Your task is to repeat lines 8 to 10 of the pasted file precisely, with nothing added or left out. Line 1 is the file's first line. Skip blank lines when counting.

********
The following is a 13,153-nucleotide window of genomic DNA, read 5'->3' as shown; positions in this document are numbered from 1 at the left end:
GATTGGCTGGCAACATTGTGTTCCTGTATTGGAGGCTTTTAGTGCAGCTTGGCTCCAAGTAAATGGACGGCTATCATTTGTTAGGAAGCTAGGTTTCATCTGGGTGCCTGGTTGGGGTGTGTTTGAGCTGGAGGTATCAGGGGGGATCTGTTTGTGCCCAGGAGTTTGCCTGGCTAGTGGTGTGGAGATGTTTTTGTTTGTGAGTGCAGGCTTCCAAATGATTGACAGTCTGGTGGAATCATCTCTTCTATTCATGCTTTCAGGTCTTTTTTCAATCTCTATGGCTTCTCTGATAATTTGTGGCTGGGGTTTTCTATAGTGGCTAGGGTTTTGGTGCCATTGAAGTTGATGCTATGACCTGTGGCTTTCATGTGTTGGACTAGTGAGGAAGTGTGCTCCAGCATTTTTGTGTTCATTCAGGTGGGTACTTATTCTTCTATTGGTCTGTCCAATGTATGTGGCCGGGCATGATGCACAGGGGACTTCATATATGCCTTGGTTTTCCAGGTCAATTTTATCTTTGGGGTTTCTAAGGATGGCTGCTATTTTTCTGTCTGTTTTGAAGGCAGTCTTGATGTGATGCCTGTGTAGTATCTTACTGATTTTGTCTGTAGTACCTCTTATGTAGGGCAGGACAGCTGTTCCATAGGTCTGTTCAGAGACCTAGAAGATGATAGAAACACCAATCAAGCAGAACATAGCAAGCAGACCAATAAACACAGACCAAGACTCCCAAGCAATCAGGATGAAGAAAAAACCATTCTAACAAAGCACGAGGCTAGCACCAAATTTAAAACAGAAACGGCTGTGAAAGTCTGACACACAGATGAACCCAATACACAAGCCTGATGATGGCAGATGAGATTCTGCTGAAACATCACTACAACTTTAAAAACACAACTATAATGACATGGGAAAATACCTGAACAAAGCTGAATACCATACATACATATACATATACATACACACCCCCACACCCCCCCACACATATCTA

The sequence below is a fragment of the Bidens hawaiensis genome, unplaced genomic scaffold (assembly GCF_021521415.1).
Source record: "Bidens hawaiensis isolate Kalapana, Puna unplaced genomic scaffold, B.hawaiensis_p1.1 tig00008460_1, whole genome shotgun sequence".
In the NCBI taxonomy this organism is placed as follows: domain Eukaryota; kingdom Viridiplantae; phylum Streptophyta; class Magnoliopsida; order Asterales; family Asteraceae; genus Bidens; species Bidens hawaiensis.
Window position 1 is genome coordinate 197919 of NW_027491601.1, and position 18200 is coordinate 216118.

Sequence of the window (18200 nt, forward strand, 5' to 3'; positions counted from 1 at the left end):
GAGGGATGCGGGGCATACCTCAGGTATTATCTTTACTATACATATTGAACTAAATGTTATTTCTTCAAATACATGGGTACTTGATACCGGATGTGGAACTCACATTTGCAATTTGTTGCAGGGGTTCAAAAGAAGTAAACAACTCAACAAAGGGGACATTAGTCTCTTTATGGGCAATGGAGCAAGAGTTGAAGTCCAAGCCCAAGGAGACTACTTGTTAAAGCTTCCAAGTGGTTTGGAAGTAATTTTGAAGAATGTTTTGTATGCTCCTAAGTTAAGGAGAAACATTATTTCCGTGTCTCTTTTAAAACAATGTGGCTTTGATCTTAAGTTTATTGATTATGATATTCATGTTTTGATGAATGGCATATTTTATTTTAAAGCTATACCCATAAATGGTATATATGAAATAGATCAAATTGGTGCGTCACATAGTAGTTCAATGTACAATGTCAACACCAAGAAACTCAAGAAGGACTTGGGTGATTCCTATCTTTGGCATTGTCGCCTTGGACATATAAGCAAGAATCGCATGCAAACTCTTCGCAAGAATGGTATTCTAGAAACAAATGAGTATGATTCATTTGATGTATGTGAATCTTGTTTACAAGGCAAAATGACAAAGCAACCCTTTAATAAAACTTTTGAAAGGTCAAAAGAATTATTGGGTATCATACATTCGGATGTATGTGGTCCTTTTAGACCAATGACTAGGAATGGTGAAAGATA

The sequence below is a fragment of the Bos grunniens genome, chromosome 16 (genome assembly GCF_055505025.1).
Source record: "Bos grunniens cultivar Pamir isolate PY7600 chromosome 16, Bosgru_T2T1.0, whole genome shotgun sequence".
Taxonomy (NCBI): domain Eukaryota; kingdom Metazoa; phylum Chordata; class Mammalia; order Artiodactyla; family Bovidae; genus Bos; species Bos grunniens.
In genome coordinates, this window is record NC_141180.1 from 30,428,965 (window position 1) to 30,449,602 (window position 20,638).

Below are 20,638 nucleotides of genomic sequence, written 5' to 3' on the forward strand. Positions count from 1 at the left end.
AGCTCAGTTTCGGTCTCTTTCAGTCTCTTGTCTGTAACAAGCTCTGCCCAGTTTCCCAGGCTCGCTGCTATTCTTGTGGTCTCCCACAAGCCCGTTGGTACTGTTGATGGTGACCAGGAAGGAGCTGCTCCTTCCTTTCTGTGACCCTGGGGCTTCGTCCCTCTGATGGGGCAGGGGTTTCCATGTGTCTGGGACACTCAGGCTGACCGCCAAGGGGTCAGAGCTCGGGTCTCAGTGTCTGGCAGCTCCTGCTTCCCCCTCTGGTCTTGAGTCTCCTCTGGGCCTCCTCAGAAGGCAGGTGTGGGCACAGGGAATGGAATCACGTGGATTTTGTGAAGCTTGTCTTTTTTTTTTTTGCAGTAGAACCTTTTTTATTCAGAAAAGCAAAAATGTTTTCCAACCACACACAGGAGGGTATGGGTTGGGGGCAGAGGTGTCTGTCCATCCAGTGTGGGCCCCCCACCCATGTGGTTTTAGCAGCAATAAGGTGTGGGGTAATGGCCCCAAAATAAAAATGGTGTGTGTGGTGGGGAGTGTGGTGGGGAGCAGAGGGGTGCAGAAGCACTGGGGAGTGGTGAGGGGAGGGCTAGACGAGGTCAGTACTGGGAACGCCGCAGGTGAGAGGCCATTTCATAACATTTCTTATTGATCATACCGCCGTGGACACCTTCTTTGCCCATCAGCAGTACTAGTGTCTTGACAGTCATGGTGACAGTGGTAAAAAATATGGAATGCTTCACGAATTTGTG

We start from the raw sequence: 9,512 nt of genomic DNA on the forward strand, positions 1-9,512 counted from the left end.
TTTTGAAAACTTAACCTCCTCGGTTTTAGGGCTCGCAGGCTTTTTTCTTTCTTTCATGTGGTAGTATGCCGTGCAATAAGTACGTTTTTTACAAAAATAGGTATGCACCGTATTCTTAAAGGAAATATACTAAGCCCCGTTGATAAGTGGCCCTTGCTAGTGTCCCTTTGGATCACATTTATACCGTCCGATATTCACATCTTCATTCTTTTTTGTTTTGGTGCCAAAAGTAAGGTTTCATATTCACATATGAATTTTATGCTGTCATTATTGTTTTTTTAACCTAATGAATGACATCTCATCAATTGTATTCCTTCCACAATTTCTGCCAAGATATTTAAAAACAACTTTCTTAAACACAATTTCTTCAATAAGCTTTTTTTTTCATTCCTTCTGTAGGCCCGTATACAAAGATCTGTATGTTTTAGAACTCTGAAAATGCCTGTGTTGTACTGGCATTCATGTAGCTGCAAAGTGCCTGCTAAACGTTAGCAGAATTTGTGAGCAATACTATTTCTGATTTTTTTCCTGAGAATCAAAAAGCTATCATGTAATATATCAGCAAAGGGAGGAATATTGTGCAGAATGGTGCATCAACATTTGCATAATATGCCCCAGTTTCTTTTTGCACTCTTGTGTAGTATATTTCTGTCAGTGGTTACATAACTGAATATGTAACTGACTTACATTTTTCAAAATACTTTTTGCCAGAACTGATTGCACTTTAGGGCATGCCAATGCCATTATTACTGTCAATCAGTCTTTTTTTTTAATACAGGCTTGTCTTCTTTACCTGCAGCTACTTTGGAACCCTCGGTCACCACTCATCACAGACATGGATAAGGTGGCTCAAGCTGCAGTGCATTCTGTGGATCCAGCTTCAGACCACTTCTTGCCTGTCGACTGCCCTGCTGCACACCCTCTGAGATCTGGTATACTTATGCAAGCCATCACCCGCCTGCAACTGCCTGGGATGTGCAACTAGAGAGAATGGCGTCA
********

GAGGGATGCGGGGCATACCTCAGGTATTATCTTTACTATACATATTGAACTAAATGTTATTTCTTCAAATACATGGGTACTTGATACCGGATGTGGAACTCACATTTGCAATTTGTTGCAGGGGTTCAAAAGAAGTAAACAACTCAACAAAGGGGACATTAGTCTCTTTATGGGCAATGGAGCAAGAGTTGAAGTCCAAGCCCAAGGAGACTACTTGTTAAAGCTTCCAAGTGGTTTGGAAGTAATTTTGAAGAATGTTTTGTATGCTCCTAAGTTAAGGAGAAACATTATTTCCGTGTCTCTTTTAAAACAATGTGGCTTTGATCTTAAGTTTATTGATTATGATATTCATGTTTTGATGAATGGCATATTTTATTTTAAAGCTATACCCATAAATGGTATATATGAAATAGATCAAATTGGTGCGTCACATAGTAGTTCAATGTACAATGTCAACACCAAGAAACTCAAGAAGGACTTGGGTGATTCCTATCTTTGGCATTGTCGCCTTGGACATATAAGCAAGAATCGCATGCAAACTCTTCGCAAGAATGGTATTCTAGAAACAAATGAGTATGATTCATTTGATGTATGTGAATCTTGTTTACAAGGCAAAATGACAAAGCAACCCTTTAATAAAACTTTTGAAAGGTCAAAAGAATTATTGGGTATCATACATTCGGATGTATGTGGTCCTTTTAGACCAATGACTAGGAATGGTGAAAGATA

The sequence below is a fragment of the Bos grunniens genome, chromosome 16 (genome assembly GCF_055505025.1).
Source record: "Bos grunniens cultivar Pamir isolate PY7600 chromosome 16, Bosgru_T2T1.0, whole genome shotgun sequence".